Studying on an accredited course is a 'mark of quality' and ensures that your course is well structured, organised and relevant to the profession and that it satisfies the demanding requirements and benchmarks of a respected quality assurance framework. It also provides employers with an assurance that graduates have covered set competencies, making them more employable and more likely to stand out to future employers. Accreditation and registration with the UK Voluntary Register of Nutritionists (UKVRN) also shows a strong commitment to continuous professional development and asserts to the public your overall commitment to the nutrition profession and the science that underpins it.

The Nutrition Society was established in 1941 to advance the scientific study of nutrition and its application to the maintenance of human and animal health. The Society is highly regarded by the scientific community and is Europe's largest learned society for nutrition.

What our students say

I originally chose to study at Kingston University as it was one of the only courses in the UK that offered the combination of sports science and public nutrition I was looking for.

It is clear that the staff care about the students at Kingston University. There are so many facilities to support students from career development to health and wellbeing support.

My course has given me knowledge and a broad understanding of so many topics that I could apply to a future career. The focus on practical learning and laboratory competency has given me the ability to understand how to conduct myself in real-life career situations."

Katherine Crooks – Nutrition (Exercise and Health) BSc(Hons) (with sandwich year) – Graduated July 2018

I was already interested in applying nutritional interventions to help people improve their body composition by losing body fat and building muscle tissue. However, I wasn't sure after university if I wanted to go into educating others about nutrition in the public health sector, take further qualifications to become a dietitian, become a nutritionist in a sports club, so taking the course allowed me to explore all areas of nutrition.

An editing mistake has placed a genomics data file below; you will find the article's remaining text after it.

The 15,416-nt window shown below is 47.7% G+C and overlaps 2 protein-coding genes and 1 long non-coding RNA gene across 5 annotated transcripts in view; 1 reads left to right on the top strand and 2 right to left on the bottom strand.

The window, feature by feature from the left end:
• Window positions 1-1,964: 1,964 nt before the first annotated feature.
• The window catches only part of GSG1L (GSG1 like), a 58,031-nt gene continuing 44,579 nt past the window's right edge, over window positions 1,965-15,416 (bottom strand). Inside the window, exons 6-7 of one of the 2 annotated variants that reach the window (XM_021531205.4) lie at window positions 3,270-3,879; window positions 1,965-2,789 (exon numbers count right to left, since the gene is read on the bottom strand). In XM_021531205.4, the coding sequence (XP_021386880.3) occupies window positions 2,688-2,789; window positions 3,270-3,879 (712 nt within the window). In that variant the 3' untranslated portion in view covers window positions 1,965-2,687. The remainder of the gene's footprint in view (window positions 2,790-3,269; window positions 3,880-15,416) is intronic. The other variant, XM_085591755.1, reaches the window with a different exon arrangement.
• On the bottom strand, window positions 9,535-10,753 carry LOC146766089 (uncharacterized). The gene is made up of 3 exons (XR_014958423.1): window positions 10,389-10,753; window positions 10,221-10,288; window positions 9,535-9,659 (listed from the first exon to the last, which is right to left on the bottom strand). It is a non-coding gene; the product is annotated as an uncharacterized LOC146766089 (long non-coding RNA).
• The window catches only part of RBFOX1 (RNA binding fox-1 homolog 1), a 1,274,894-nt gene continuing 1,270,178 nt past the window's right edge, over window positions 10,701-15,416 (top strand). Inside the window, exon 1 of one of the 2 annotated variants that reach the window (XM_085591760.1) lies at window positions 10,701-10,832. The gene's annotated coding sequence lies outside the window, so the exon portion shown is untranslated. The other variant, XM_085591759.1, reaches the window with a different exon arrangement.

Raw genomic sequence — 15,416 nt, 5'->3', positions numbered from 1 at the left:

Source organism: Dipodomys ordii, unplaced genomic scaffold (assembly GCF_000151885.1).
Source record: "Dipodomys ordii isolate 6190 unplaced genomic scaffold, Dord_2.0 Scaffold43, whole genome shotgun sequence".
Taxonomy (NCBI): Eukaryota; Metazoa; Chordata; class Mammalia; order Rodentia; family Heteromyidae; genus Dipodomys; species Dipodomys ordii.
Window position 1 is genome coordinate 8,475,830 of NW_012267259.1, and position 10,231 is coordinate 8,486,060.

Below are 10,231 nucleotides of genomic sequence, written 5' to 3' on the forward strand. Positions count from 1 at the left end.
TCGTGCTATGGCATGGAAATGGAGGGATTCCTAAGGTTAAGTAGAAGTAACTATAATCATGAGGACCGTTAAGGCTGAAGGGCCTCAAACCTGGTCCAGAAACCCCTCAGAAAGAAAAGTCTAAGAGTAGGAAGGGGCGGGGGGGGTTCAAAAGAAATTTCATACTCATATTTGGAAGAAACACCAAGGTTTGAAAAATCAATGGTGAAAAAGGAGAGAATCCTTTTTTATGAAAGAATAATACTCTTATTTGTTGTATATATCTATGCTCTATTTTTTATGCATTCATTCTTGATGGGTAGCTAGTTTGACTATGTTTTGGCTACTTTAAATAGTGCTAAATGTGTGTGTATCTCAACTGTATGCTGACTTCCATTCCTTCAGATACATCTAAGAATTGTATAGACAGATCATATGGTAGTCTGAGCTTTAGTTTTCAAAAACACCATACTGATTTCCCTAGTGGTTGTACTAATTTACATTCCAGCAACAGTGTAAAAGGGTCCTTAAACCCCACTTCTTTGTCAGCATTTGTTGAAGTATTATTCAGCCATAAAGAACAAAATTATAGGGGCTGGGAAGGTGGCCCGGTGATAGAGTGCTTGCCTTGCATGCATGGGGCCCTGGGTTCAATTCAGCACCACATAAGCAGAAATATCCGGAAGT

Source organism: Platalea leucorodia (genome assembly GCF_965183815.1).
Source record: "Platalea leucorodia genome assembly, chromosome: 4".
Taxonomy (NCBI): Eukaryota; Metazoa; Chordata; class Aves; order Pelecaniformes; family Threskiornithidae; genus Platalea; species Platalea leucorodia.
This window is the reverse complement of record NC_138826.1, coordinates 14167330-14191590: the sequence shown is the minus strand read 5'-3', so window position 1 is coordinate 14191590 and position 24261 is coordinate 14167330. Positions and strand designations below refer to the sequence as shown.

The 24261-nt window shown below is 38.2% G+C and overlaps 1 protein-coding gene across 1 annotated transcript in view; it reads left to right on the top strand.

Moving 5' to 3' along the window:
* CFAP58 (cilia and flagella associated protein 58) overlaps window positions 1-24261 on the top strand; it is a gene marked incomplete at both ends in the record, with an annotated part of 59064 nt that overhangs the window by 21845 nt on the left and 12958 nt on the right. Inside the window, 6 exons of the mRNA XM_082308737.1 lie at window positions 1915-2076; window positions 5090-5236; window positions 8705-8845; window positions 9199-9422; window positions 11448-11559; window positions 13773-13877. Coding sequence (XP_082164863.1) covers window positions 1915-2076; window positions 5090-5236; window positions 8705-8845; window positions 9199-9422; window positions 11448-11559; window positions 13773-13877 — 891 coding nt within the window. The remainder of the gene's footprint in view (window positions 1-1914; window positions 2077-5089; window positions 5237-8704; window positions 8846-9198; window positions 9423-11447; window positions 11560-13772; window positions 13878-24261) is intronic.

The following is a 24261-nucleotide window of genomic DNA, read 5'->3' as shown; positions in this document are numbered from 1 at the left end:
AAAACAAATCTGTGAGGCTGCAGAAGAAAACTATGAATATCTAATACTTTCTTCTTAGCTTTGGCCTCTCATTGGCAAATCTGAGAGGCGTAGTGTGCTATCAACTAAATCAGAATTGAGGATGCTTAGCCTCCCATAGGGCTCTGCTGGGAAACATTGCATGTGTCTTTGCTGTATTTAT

I particularly enjoyed being able to use the equipment in the physiology lab when we measured body fat percentage, such as the BODPOD which is one of the most accurate ways to measure body fat percentage. Two other pieces of equipment. I enjoyed using was an Electro Cardio Gram (ECG) to test heart rhythms and a resistance bike when I participated in the VO2 Max test. 

The lecturers provided brilliant support alongside delivering lectures so if I ever didn't understand something about an assignment, it was quickly explained to me via email. 

Albert Aldridge – Nutrition (Exercise and Health) BSc(Hons) – Graduated July 2018

I chose this course because it covers all the areas that interest me – nutrition, health and exercising. There is also a wide choice of career options open to its graduates. When I was applying for university, the course was very rare and Kingston University was the only institution offering it that had a good reputation.

I found the course enjoyable, especially the nutritional aspects. The practical sessions were very useful, as was the coursework which had a practical element, as it gave us a chance to see what it would be like to test a patient or athlete in real life.

The workload was manageable with a combination of exams and coursework, which made it a lighter load during exam time at the end of the semester.

Anika Parmar – Exercise, Nutrition and Health BSc(Hons)

Links with business and industry

Our staff are actively engaged in research, presenting at international conferences and publishing in high-quality scientific journals. This means that you can be sure your course is being kept up-to-date and delivered by experts in the field.

Staff consultancy services can also give you the chance to observe sport science laboratory assessments of world-class athletes.  We provide physiological, biomechanical and psychological support to a variety of athletes and squads including: